Whether a career change or cancer treatment, Bill Raffield is the kind of man who goes for what he wants.
He started out with a B.S. in physics and a career in the Air Force where he planned and evaluated instructional systems for the military’s intercontinental ballistic missiles program during the Vietnam War. He became a captain, serving as combat crew commander and wing instructor and discovered he enjoyed “arranging resources to accomplish the mission,” he says. “At the time, I didn’t know what that was called, but in business, that’s operations.”
After his military career ended, Raffield didn’t settle into the field he had chosen but embarked in a new direction, starting out as a territory sales manager for Michelin Tire and ending up management and operations for Truckstops of America and Universal Tire.
“I tended to say, ‘I’m going to do what fits me,” he says.
While in the military he had earned a master’s degree in public administration and later he received a doctorate in industrial management with an eye toward another goal: teaching.
Since 1991, he has been at the University of St. Thomas in St. Paul, Minn., where he has served as business professor, Director of the school’s Division of Business and Senior Associate Dean of the business college. Six years ago he chose to leave his administrative positions to return to teaching as an associate professor of operations and supply chain management.
“I tend to rebel at being painted into a corner,” Raffield says.
That mindset help Raffield look closely at all his options when diagnosed with prostate cancer after his PSA levels began an upward climb last year. His brother-in-law, who lives in Knoxville, had had proton therapy for prostate cancer three years prior, so Raffield knew something about the treatment. He also knew that with an active career and family life, including grandchildren who live nearby, he didn’t want to struggle with the side effects that came with other treatment options such as surgery and brachytherapy.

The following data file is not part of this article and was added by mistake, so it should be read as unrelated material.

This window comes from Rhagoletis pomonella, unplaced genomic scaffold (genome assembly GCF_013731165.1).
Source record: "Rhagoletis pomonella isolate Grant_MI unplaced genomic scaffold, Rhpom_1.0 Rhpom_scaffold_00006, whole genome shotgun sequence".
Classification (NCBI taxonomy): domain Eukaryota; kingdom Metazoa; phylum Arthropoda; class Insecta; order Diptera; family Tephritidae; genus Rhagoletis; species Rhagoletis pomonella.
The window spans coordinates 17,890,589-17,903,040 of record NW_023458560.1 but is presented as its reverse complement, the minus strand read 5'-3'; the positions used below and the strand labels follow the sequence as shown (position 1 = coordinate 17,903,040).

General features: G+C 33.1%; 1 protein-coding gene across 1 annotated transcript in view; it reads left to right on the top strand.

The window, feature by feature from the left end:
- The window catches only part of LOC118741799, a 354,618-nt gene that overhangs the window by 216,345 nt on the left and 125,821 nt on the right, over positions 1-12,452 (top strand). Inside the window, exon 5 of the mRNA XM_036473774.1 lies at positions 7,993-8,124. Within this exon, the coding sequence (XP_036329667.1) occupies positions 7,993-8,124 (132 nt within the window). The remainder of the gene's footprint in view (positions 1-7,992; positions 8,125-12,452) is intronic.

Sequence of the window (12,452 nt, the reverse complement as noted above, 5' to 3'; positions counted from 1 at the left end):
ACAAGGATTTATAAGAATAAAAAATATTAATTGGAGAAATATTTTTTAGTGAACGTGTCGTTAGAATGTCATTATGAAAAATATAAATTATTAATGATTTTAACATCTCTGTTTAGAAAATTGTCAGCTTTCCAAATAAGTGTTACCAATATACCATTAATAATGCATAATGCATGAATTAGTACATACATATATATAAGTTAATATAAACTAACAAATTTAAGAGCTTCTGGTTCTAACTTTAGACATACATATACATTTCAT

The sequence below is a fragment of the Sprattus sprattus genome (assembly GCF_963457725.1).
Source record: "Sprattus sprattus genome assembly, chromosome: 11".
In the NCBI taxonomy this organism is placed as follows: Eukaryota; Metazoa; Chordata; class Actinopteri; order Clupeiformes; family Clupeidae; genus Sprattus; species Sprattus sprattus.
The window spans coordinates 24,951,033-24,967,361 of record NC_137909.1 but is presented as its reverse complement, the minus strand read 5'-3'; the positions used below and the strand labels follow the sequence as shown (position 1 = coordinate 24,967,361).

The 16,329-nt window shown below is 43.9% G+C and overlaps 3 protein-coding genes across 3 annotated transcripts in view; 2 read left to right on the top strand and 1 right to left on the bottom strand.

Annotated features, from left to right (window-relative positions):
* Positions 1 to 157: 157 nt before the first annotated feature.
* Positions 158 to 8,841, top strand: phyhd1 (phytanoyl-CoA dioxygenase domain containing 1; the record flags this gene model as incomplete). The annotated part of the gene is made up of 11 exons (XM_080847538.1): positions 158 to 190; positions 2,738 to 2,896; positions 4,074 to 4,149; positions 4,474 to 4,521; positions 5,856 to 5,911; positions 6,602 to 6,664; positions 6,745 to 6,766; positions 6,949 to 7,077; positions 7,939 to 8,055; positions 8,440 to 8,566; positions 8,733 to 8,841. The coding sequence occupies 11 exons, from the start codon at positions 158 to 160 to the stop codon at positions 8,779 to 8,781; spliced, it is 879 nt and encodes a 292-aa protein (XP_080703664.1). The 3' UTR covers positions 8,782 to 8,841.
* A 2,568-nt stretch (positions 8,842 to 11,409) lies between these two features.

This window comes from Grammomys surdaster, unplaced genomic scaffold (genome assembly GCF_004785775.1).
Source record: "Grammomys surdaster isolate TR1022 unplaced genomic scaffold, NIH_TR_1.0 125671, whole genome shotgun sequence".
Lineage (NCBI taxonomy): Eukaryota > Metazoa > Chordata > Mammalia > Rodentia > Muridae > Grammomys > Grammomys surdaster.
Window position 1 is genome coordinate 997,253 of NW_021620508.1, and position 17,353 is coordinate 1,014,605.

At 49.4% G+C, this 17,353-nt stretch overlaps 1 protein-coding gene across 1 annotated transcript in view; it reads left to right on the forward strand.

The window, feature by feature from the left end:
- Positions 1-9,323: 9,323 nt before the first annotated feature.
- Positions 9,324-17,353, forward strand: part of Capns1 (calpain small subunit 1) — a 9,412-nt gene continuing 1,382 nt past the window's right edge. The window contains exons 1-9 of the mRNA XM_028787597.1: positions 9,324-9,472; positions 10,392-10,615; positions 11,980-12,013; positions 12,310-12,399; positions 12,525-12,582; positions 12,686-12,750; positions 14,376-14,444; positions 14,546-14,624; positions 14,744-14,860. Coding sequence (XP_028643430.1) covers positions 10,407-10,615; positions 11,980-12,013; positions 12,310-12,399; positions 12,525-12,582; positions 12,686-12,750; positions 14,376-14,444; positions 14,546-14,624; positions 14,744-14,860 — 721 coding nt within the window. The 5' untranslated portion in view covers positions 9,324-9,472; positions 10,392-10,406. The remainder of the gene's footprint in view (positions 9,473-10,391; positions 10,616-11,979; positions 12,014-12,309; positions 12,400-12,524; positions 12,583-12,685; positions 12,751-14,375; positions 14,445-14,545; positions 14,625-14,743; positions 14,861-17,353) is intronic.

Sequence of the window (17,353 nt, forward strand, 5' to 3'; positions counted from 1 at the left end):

“My brother-in-law was amazed at how little impact there was in terms of side effects and everything else. Several friends elected to do brachytherapy and experienced significant side effects from the treatment. With surgery, a lifetime of incontinence and impotence was no deal,” he says. “But first and foremost was the cure rate for proton therapy—as good or better than anything else out there. Putting it all together, it was pretty clear proton was the way to go.”
Although Mayo Clinic in Rochester, Minn., had recently opened, Raffield opted for Provision because it had been in business longer, because nearby family afforded a shorter daily commute (Rochester is a 100 mile trip from Raffield’s home in Forest Lake, Minn.) and because Provision offered a one-time hydrogel injection as an alternative to the balloon, which is inserted daily into the rectum of prostate patients prior to treatment for protection from radiation exposure.
“The hydrogel was icing on the cake,” he says.
And while the time away from his wife and grandchildren in Minnesota has been difficult, Raffield says he appreciates Provision’s support system of employees and the patients he met along the way.
“It’s a happy place,” he says. “I came down here two weeks after my diagnosis, and I was just blown away by the culture and atmosphere of Provision. That sealed the deal. I felt and continue to feel at home here.”
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